At the nearby National Museum of Australia, corporate governance has taken the opposite course, with one Trustee, the Prime-Minister’s biographer, David Barnett, being vocal in his criticisms of the museum’s “left-wing bias”. This was the stimulus for two independent reviews, both of which failed to substantiate the charge. Meanwhile, the NMA became a battlefield in the debates over Aboriginal massacres and dispossession, between the view espoused by historians such as Henry Reynolds (that John Howard likes to call the “black armband” version of our history), and the revisionist account of Keith Windschuttle. The chief casualty so far has been the NMA’s inaugural director, Dawn Casey, who was dumped without a reason being given, then presented with a public service medal in recognition of her achievements!

Perhaps the most bloody conflicts have been fought at the ABC, which deserves an article in its own right. At present the national broadcaster boasts a Board in which members are at each others’ throats, while REHAME is busy tallying up the blows traded on ABC TV all the way to election day, to ensure they meet with its political masters’ notions of ‘fair and unbiased’.

Meanwhile, over at Parliament House, the outspoken criticism of the art collection put forward by Liberal members, such as Tony Abbott and Ross Cameron, has led to Betty Churcher being hired to write yet another review. What makes this so tedious is that the “avant-garde crap” denounced by these militant philistines would be seen as highly conservative by most art experts. It is yet another sign of the government embracing the views of the “ordinary” man, with his utterly ordinary preference for naturalistic landscapes and portraits. In her report Churcher noted that some members “object to all abstract art – seeing it as elite and not representative of broader Australia.” In this they unwittingly echo the Russian workers who objected to the abstract art of Malevich and Rodchenko, ushering in the era of Socialist Realism.

The Australian Everyman is also the ideal audience for the far- from-ordinary, Professor David Flint, whose recent book, The Decline of the Elites, is rapturous in its praise of John Howard, and the transformations he has wrought on our culture. With a dazzling lack of self-consciousness, Professor Flint finds the term “elite” to be a useful way of describing anyone who has a different political opinion to himself or the Prime-Minister. In summarizing the arguments of these elite adversaries, he is so amazed at their temerity that his text becomes a forest of exclamation marks! I doubt that the late Christopher Lasch, whose book, The Revolt of the Elites (1995), provided Flint with his inspiration, would have authorised this ad hoc division of the nation into nasty elites and nice government.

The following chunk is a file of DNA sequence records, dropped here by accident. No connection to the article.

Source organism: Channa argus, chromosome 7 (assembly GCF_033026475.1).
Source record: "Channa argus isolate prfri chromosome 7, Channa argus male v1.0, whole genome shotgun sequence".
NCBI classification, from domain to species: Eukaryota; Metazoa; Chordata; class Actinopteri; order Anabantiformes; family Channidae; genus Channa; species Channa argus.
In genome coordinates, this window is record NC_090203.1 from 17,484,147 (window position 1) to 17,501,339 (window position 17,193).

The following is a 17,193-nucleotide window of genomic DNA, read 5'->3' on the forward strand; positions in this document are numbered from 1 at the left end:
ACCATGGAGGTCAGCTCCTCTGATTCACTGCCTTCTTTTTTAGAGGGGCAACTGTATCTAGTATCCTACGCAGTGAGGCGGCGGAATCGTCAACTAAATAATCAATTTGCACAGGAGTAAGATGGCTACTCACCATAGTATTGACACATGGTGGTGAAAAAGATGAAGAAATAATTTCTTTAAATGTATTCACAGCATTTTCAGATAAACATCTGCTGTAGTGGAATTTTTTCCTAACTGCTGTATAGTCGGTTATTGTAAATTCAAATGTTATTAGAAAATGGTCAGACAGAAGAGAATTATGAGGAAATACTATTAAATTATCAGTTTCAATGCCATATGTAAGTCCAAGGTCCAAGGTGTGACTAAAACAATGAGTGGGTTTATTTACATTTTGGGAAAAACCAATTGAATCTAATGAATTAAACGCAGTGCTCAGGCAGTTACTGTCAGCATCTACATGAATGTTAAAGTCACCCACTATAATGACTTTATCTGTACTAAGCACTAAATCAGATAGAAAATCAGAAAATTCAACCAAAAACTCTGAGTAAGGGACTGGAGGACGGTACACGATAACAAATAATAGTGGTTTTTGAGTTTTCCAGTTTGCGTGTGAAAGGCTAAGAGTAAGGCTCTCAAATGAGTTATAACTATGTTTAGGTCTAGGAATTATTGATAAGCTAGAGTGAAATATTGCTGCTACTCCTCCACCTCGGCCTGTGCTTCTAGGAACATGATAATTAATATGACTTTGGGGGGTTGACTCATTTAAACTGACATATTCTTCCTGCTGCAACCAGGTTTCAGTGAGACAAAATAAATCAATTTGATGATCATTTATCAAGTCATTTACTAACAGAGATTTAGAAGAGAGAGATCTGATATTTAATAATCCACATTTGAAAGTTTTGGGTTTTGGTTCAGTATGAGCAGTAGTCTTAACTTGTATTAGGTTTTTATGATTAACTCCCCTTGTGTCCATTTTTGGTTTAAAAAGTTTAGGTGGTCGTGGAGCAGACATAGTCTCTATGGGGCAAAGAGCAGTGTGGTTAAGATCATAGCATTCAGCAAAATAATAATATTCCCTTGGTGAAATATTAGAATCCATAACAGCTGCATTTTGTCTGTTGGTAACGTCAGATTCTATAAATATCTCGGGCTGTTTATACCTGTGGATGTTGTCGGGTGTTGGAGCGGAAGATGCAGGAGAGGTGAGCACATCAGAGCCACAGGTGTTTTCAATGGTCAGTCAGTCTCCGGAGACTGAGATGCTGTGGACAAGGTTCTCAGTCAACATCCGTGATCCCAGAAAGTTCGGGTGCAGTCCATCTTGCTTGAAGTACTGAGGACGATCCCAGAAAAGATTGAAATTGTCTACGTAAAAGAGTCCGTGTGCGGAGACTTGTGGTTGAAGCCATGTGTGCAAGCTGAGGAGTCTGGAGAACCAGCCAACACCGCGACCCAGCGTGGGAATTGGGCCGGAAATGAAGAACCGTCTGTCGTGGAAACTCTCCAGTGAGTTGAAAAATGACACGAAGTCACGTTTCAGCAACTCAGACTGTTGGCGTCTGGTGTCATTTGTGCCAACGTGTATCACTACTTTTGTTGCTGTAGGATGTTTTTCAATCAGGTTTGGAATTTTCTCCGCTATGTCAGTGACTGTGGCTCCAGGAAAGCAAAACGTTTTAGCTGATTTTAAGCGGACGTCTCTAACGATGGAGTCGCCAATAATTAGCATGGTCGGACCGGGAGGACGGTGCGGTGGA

In spokesmen such as David Flint, and the self-appointed art critics of Parliament House, one may see how brazen the cultural outlook of the Howard era has become. It may have begun defensively, but the culture of mediocrity has grown confident and aggressive. It might seem logical that this triumphant ordinariness would call forth some powerful responses from artists and intellectuals. But the truth is that the avant-garde fringe of the visual arts has become a refuge for every kind of self-regarding triviality, masquerading as radical experiment. On the evidence of the ‘Cool to be Corporate’ approach to this year’s Biennale of Sydney, and the shapeless mess currently showing at the National Gallery of Victoria’s Federation Square complex, called 2004, which billed itself as an overview of contemporary Australian visual culture, it seems that contemporary art is at its most complacent when it gets closest to the ‘cutting edge’. For venturing such a thought, I expect to be called a “conservative”, which is the most severe form of abuse one may endure in the artworld – perhaps because conservatism is a school of thought with a proud tradition, and contemporary art requires the total suspension of long-term memory. How else may one re-invent the wheel from one exhibition to the next?

It would be wrong to characterise the Howard era as a time of conservatism. It has actually been a time of rampant change – a period when the culture of ordinariness and conformity has attained a new perfection. Australians have grown more prosperous and materialistic, without any corresponding growth in cultural refinement or curiosity. On the contrary, culture has been commodified. We no longer ask: “Was it any good?” but “How much did it cost?” Or “How much is it worth?” We only want to hear positive, flattering reports about ourselves. But a culture that has grown phobic about criticism is a barren place, a field in which nothing good will grow. We have allowed ourselves to be talked ourselves into the Small Picture mentality of the Howard era, we now need to talk ourselves out of it.

Published for The Australian Financial Review Magazine, 2004